Legislation necessary to head off rate spikes
Published 12:00 am Tuesday, November 6, 2007
A measure to head off the uncertainty about what will happen to electric rates beginning in 2009 passed unanimously out of the Senate last week.
Most consumers likely do not care where and how their electricity is generated. They care about the cost and the fact it works when they need it.
That is why one of the key aspects of this legislation was the provision that establishes the framework for determining what the price will be starting in 2009 for electricity provided by the investor owned utilities, or IOUs.
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These IOUs provide about 90 percent of the electric to Ohio residents. American Electric Power and Duke Energy are two examples of IOUs who serve this region.
The balance of the electricity is provided by municipal electric companies and rural electric cooperatives like Adams Rural Electric and South Central Power.
Co-ops and municipal electric companies are not affected by this legislation.
Beginning in 2009, IOUs will charge their customers the rate authorized by the Public Utilities Commission in 2008. The PUCO will maintain its present regulatory oversight of the IOUs. Rates can and will go up, but they will be approved by the PUCO.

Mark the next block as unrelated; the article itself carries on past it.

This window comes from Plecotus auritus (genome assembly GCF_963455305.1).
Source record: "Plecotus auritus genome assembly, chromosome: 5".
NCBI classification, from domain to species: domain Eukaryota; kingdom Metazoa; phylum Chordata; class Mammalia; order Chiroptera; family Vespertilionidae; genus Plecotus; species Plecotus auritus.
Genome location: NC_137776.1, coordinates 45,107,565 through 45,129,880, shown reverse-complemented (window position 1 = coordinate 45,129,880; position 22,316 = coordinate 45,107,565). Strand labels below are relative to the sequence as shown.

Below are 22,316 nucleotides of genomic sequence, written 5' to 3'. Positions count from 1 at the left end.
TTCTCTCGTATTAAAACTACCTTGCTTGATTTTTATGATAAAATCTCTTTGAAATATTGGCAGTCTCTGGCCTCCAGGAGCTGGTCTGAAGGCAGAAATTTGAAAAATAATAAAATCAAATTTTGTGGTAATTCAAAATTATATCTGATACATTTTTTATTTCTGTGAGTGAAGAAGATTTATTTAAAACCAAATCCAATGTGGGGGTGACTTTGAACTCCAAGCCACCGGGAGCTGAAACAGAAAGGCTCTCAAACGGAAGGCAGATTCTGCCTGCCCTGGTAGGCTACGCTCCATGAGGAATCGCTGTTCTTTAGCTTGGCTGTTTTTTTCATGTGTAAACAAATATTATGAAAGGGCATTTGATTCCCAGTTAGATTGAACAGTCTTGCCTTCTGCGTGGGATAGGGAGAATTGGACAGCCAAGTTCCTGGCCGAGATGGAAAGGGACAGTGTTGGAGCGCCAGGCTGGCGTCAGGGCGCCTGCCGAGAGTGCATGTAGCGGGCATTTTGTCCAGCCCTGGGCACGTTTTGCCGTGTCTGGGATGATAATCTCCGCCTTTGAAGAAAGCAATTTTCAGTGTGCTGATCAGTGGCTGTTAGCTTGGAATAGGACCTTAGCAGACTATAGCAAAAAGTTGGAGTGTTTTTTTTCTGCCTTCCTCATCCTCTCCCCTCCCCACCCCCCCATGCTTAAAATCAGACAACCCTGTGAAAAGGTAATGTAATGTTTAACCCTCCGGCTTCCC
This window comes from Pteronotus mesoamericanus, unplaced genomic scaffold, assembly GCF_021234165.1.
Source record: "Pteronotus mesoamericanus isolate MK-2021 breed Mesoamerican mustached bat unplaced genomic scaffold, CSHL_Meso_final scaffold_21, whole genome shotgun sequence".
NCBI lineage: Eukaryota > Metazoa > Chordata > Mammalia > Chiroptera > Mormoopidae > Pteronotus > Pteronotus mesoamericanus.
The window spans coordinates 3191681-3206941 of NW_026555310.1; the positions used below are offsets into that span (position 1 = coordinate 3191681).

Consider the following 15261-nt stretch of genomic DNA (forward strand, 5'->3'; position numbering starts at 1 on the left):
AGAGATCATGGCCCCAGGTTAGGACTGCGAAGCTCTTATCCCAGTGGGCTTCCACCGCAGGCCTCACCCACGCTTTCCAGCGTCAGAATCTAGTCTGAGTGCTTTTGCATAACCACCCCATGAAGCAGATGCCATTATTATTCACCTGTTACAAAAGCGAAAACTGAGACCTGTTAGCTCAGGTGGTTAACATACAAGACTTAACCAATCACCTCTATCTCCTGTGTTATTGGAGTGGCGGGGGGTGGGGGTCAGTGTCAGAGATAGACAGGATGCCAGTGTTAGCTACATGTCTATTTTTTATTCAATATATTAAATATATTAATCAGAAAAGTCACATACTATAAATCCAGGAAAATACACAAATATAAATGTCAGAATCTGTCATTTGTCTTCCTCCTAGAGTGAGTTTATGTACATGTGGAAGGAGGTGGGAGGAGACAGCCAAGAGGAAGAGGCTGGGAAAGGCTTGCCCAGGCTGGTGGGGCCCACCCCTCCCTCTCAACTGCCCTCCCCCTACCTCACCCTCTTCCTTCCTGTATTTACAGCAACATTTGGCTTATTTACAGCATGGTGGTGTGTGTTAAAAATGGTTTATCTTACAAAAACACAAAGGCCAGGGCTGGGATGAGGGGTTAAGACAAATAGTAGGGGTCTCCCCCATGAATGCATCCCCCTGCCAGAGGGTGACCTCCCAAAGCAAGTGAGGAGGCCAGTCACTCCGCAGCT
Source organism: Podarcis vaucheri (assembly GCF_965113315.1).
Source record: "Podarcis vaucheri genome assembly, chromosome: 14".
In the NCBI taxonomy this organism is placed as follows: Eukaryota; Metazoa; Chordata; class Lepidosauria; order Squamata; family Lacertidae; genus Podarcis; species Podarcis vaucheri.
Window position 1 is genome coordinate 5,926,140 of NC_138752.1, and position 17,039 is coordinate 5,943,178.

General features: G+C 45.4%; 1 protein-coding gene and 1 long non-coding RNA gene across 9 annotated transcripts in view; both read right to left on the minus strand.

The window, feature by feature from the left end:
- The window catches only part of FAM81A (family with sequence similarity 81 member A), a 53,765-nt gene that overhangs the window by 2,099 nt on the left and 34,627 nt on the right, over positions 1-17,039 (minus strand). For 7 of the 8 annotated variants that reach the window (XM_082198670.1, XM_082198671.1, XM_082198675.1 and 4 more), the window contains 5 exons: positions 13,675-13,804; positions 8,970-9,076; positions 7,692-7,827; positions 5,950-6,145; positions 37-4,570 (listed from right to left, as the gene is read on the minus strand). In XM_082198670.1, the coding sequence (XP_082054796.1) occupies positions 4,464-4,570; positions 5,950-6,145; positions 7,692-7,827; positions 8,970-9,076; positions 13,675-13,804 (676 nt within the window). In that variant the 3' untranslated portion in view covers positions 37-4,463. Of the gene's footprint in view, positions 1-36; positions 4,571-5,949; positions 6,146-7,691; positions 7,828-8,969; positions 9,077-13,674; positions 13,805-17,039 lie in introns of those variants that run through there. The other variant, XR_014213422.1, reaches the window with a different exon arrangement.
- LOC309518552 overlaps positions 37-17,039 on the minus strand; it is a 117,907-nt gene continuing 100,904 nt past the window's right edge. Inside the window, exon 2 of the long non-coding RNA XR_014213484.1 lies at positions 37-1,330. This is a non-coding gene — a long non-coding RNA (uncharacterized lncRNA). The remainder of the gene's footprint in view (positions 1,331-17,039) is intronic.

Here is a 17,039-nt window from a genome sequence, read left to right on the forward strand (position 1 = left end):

This legislation was necessary to head off potential spikes in rates that could have occurred in 2009 when IOUs would have been able to begin charging market rates for electricity.
The companies were given the authority to move to market rates by legislation passed in 1999. Some states in similar situations saw their rates jump as much as 70 percent.
Amended Substitute Bill 221 passed after 15 hearings and numerous negotiating sessions over a six-week period. Sen. Bob Schuler introduced the bill at the request of the governor, and guided it through the legislative process. He is Chairman of the Energy and Public Utilities Committee.
I was one of the three senators most involved in this initiative, as I participated in the 15 hearings and the separate negotiating sessions. There were frequent meetings with various stakeholders, including the administration, large industrial energy users, consumer groups and investor owned utilities, or, IOUs.
The plan keeps a concept introduced in the governor’s version and popular around the country called a Renewable Portfolio Standard. It requires 25 percent of the electric produced in 2025 be from advanced energy alternatives such as clean coal technology, as well as renewable sources such as wind and solar. More than 80 percent of the electricity produced used in Ohio comes from coal-fired generating plants.
The bill is headed to the House Public Utilities Committee, which is expected to begin hearings this week. If the House keeps to the schedule outlined by the Speaker, a vote on the House version of the bill will come in late January or early February.
Sen. Tom Niehaus represents Ohio’s 14th District.